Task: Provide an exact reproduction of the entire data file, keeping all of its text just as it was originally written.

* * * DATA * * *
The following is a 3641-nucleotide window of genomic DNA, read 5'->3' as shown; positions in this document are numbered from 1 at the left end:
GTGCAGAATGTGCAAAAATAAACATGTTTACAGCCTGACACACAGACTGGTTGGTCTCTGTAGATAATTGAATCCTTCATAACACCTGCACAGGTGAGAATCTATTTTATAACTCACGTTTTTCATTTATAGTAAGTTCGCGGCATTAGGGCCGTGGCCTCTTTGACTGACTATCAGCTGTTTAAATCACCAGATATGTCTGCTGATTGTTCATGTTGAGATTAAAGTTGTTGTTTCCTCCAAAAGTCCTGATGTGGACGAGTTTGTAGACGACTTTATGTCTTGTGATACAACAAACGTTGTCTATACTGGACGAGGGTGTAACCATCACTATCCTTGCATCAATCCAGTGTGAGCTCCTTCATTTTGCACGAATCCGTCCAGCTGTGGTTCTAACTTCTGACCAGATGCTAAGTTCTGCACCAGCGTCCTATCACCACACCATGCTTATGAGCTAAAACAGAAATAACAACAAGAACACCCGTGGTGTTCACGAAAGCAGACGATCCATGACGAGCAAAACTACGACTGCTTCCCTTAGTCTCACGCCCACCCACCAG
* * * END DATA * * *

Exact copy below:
The following is a 3641-nucleotide window of genomic DNA, read 5'->3' as shown; positions in this document are numbered from 1 at the left end:
GTGCAGAATGTGCAAAAATAAACATGTTTACAGCCTGACACACAGACTGGTTGGTCTCTGTAGATAATTGAATCCTTCATAACACCTGCACAGGTGAGAATCTATTTTATAACTCACGTTTTTCATTTATAGTAAGTTCGCGGCATTAGGGCCGTGGCCTCTTTGACTGACTATCAGCTGTTTAAATCACCAGATATGTCTGCTGATTGTTCATGTTGAGATTAAAGTTGTTGTTTCCTCCAAAAGTCCTGATGTGGACGAGTTTGTAGACGACTTTATGTCTTGTGATACAACAAACGTTGTCTATACTGGACGAGGGTGTAACCATCACTATCCTTGCATCAATCCAGTGTGAGCTCCTTCATTTTGCACGAATCCGTCCAGCTGTGGTTCTAACTTCTGACCAGATGCTAAGTTCTGCACCAGCGTCCTATCACCACACCATGCTTATGAGCTAAAACAGAAATAACAACAAGAACACCCGTGGTGTTCACGAAAGCAGACGATCCATGACGAGCAAAACTACGACTGCTTCCCTTAGTCTCACGCCCACCCACCAG